STK 12.1 Spotlight: glTF Animations

One of the great new features in STK 12.1 is support for animation sequences in glTF models. Animations have been an essential part of 3D models for a long time, and have been a core part of the glTF specification from the start. STK also has a long history of moving parts on 3D models, using a system called articulations.

Articulations have always been a little bit different from animations, however. An articulation is at home within an STK scenario, with its start time, length, and speed all specified in terms of STK scenario time. Each articulation moves a single part, or a small collection of parts in identical ways.

A glTF model animation can be much more complex, since authoring tools enable model designers to construct an elaborate sequence of motions. But these intricate movements are all tied to a movie clip's clock — typically lasting only seconds or minutes — with no concept of STK scenario time, date, or time zones.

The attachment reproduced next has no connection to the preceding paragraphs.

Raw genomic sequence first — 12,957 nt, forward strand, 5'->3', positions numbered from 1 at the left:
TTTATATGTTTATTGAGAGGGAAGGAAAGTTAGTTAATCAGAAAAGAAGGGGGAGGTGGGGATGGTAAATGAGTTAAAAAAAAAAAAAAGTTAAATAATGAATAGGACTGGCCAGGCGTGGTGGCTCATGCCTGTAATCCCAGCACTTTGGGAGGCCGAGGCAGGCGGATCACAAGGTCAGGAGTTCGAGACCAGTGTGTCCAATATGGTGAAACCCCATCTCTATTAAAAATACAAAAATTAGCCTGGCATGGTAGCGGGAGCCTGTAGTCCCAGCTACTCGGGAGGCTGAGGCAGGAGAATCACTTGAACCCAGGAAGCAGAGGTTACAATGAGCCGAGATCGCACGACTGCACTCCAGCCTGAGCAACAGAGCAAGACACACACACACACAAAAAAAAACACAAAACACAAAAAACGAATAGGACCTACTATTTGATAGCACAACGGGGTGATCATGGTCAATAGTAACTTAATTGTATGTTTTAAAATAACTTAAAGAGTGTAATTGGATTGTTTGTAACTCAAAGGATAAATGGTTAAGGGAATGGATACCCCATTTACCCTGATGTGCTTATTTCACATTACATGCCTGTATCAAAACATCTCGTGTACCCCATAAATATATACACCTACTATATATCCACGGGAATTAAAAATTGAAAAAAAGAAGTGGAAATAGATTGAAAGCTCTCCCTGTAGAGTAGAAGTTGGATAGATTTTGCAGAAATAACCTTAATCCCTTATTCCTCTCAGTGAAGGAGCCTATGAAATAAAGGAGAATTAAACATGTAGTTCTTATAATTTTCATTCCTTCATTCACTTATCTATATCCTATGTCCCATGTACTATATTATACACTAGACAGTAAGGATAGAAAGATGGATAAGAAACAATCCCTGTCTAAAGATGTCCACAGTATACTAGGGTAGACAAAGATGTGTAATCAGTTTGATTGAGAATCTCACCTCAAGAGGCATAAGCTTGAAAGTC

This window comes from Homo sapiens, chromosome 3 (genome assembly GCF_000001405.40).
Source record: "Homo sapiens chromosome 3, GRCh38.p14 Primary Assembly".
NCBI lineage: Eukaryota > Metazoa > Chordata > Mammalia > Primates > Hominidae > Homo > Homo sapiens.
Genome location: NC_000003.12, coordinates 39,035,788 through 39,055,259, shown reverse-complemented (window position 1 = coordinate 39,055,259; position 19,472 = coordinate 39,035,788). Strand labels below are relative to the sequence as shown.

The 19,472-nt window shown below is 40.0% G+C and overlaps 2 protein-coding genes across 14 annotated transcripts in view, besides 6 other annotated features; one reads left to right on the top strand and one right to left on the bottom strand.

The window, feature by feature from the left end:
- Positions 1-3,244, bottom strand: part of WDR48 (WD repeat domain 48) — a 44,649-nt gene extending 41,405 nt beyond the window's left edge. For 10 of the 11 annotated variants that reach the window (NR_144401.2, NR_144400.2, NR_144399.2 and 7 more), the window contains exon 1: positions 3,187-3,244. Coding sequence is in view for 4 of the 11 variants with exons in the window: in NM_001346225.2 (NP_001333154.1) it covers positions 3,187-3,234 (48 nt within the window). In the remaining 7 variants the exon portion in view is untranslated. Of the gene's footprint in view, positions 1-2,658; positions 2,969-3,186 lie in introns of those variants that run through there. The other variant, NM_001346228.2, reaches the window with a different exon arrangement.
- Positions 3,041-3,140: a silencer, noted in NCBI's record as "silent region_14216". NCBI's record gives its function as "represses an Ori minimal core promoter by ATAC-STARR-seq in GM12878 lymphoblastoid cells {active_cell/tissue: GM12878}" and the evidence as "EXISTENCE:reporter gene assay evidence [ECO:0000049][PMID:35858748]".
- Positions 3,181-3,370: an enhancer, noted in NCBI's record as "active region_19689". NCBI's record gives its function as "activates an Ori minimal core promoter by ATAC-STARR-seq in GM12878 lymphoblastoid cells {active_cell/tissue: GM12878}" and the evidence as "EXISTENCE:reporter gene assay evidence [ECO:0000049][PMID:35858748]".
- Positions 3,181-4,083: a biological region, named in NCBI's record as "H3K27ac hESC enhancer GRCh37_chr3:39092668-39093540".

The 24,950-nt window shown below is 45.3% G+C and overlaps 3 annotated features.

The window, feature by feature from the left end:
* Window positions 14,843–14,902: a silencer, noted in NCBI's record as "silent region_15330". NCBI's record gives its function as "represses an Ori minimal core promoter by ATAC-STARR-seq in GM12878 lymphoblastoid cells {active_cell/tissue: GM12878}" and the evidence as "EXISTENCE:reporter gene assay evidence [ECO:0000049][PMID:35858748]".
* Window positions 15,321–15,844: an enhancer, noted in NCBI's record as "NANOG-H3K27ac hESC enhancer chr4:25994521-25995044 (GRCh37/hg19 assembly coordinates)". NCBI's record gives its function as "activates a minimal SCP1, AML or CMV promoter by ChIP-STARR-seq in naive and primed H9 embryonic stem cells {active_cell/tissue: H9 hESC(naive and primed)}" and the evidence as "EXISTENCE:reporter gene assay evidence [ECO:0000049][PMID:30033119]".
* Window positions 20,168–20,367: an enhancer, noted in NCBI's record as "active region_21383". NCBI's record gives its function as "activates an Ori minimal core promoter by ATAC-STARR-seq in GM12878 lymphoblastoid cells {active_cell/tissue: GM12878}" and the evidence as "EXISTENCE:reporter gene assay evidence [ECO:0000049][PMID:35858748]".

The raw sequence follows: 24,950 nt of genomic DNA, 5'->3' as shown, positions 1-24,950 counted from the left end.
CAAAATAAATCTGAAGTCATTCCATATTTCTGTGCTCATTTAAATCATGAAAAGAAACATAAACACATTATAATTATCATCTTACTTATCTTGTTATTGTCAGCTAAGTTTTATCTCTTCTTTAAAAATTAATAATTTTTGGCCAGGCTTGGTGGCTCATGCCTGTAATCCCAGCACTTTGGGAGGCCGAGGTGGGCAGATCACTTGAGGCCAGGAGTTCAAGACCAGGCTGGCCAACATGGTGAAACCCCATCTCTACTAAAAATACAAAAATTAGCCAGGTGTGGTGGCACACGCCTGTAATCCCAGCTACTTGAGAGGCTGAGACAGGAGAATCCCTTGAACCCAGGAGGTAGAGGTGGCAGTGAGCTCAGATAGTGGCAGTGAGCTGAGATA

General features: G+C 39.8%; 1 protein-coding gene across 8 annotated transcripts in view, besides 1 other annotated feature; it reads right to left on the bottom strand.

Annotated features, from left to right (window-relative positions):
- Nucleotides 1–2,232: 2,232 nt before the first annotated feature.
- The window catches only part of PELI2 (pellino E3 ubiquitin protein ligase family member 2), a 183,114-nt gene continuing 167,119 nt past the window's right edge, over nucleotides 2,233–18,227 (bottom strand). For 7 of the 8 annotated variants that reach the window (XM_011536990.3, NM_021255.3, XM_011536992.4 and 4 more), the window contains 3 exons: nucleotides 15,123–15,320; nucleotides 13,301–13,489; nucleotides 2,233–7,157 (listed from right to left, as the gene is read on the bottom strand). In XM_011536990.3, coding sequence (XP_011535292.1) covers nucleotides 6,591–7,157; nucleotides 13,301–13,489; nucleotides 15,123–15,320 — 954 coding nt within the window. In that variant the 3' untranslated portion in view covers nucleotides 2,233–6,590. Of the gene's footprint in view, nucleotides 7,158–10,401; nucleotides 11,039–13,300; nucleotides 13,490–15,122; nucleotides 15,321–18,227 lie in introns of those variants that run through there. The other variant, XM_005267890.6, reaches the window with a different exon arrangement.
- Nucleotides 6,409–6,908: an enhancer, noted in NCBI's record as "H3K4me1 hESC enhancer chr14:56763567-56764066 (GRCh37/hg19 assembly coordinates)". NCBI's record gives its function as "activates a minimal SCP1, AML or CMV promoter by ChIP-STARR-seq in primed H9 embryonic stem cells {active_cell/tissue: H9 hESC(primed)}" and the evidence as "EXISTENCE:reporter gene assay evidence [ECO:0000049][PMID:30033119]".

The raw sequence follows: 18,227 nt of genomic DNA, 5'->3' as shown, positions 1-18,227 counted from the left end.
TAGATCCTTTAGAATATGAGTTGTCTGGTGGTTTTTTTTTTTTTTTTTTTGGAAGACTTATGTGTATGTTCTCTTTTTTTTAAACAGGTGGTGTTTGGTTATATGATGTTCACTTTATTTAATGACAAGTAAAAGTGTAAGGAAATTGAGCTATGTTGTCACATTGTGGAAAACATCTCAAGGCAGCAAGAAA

STK 12.1 smashes these worlds together. For example, your glTF model could contain a detailed animation featuring dozens of partially-overlapping movements that deploy a spacecraft's solar array. Your mission may call for these movements to begin on a particular date and time, which could be subject to change. In STK 12.1 you place a single articulation to play back this entire animation. The articulation supplies the start time and duration in terms of the STK scenario clock, and the animation takes care of all the moving parts. If the mission is revised to push the deployment to a new time, there's only one articulation to update. If the deployment sequence gets altered, the model designer can use industry-standard animation software to get the best level of control over the moving parts. We think it's the best of both worlds.

Learn more

Watch episode 43 of AGI Geeks to see glTF animation sequences in action.

And if you want to learn how to create models in glTF and work with animations and articulations in STK, check out our video series, "glTF Model Authoring Pipeline," on YouTube. Or, you can jump right in here:


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